From reception décor to the social media hashtag, many couples strive to be as creative as possible when it comes to designing their wedding. Now thanks to the recent buzz around wedding drones, it seems like there's one more way to add a unique angle (quite literally) to your nuptials.
But are wedding drones something you should really be considering for your big day and are they here to stay? We interviewed a representative who wished to be unnamed from Aerial Affair, a company that operates drones for wedding photography and cinematography, and wedding filmmaker David Robin to find out.
"Using drones to capture video for personal reasons, such as documenting a house someone may be moving out of, has been around for a few years," says the spokesperson from Aerial Affair. "And recently our founders thought that they could apply this same concept to capturing special events — such as a wedding or an engagement — in order to provide a new angle or view from which someone can remember the occasion."
The rep explains there are many benefits to drones. "Using drones allow us to capture those shots in a way that wouldn't be otherwise possible unless you had a helicopter. For example, we might have our drones flying over the ceremony area while guests are arriving. Many brides also want us to film her as she is coming out, and then pan out as she walks down the aisle to get shot of the full venue."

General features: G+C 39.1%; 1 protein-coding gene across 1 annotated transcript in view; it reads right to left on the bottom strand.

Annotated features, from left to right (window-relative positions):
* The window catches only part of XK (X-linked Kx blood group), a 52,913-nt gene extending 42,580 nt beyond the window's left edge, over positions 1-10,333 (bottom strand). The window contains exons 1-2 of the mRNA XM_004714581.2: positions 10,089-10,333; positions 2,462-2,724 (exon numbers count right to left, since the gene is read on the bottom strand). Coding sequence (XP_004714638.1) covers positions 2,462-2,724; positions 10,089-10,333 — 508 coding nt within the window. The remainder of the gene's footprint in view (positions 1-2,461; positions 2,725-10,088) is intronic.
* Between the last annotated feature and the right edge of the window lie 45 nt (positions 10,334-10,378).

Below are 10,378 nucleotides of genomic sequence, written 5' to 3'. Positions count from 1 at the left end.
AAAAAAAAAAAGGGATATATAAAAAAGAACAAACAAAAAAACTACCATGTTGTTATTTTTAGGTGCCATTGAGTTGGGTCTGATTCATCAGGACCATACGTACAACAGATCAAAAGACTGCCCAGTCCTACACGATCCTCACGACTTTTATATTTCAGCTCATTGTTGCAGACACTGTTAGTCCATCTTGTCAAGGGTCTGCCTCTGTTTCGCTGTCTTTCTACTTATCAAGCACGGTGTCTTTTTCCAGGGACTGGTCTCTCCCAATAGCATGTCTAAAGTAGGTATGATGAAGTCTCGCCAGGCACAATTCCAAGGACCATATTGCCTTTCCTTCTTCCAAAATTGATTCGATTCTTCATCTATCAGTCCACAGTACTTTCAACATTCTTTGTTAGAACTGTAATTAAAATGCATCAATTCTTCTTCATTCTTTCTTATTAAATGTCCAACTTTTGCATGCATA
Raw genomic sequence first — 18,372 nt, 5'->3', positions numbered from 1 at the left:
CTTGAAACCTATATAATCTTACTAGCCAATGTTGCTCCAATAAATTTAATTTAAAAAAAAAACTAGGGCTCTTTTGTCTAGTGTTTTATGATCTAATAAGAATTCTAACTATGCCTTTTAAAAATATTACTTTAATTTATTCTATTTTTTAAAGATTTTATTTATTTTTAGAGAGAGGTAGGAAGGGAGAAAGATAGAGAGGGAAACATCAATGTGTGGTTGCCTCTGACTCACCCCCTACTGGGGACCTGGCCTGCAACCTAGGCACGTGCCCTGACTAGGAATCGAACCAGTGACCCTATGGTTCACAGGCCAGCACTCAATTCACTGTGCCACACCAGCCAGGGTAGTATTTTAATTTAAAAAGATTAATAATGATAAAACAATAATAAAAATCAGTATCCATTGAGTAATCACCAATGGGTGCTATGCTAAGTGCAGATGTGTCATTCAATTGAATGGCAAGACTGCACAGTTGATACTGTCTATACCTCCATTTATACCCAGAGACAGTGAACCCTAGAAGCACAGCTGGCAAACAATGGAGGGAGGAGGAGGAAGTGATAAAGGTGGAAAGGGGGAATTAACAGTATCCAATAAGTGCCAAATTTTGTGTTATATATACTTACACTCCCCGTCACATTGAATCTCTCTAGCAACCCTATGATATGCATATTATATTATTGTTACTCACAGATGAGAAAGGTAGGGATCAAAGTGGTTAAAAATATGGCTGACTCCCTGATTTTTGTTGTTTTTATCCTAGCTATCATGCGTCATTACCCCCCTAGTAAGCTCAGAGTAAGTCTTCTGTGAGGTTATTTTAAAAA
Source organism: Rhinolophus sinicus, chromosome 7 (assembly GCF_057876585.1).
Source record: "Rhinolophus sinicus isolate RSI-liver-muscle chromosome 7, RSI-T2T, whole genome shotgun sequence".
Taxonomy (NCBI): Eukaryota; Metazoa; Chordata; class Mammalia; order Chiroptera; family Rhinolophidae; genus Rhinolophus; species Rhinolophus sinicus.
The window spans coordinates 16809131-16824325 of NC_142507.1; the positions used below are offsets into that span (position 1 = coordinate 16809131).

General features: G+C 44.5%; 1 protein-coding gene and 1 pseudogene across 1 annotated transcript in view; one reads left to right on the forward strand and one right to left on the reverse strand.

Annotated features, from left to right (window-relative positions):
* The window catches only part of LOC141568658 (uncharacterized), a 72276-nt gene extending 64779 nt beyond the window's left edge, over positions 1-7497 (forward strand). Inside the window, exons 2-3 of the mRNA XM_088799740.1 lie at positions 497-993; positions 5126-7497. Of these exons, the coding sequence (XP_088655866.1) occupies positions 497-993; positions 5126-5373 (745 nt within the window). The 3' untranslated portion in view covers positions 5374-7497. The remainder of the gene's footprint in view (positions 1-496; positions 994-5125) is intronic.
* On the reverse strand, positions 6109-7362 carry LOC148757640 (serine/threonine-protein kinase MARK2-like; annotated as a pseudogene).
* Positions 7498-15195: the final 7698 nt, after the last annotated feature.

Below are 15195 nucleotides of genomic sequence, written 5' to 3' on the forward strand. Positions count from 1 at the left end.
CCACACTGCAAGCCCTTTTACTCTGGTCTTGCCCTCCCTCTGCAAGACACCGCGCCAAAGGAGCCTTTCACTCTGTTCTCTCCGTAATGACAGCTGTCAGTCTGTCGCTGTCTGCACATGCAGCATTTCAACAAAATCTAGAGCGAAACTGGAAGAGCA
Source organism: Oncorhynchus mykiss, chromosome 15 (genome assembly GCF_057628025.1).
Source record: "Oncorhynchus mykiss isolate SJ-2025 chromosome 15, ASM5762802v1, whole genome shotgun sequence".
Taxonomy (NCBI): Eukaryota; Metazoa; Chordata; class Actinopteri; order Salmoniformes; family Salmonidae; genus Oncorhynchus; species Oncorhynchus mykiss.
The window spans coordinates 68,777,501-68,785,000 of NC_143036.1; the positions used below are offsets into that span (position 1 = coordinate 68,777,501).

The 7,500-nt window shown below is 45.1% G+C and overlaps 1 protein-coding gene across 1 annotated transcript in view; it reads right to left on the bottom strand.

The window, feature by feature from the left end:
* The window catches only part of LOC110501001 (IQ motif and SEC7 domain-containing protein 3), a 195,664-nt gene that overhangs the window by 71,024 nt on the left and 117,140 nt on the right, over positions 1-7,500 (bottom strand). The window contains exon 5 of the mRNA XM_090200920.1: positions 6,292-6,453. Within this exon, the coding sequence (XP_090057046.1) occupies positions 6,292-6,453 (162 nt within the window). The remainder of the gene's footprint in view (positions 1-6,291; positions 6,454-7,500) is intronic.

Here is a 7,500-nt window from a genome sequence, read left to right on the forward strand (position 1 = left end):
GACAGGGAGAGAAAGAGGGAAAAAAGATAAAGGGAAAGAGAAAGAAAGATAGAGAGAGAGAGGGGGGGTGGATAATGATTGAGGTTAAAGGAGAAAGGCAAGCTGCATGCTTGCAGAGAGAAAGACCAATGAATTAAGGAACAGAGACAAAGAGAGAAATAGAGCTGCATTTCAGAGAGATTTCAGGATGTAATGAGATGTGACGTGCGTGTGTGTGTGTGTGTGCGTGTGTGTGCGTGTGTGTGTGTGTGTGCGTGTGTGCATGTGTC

Though this doesn't mean you should cancel your photographer and videographer. "Even top of the line drones on the market currently have about 15 minutes of battery power," the source continues. "We bring enough batteries for about an hour's worth of footage, and we use this to complement, never replace, videographers and photographers on the ground."
There are also some other limitations to using drones. "For one, it's very dependent on the venue and weather. The best-case scenario being an outdoor wedding on a clear, calm day. Drones also rely on GPS, so if your nuptials are held somewhere with spotty service, that would also not work. They could quite literally fall out of the sky. And lastly, drones need to be operated by someone who is trained and skilled — both in how to fly the machine, as well as in how to shoot and edit video, so you can actually get footage that you can use."
Intrigued? If you're thinking of capturing aerial videography, Robin, who also contracts freelancers to operate drones, thinks you should jump on the trend sooner rather than later.
"Aerial videography is still fairly new, but it is catching on thanks to word of mouth and social media. However, I think this trend is going to be short lived. For one, using drones in a commercial setting is in a bit of a legal gray zone," he explained, "and all it's going to take is one accident — someone crashing a drone into a person and it'll be all over."
"But aerial videography can produce stunning footage of décor and venue that would add to the cinematic feel of a wedding video," Robin continues, "I would just recommend always exercising caution — making sure that the aerial videography company is licensed and insured — and to limit the drone to capturing wide shots and to stay out of areas where there are a lot of people."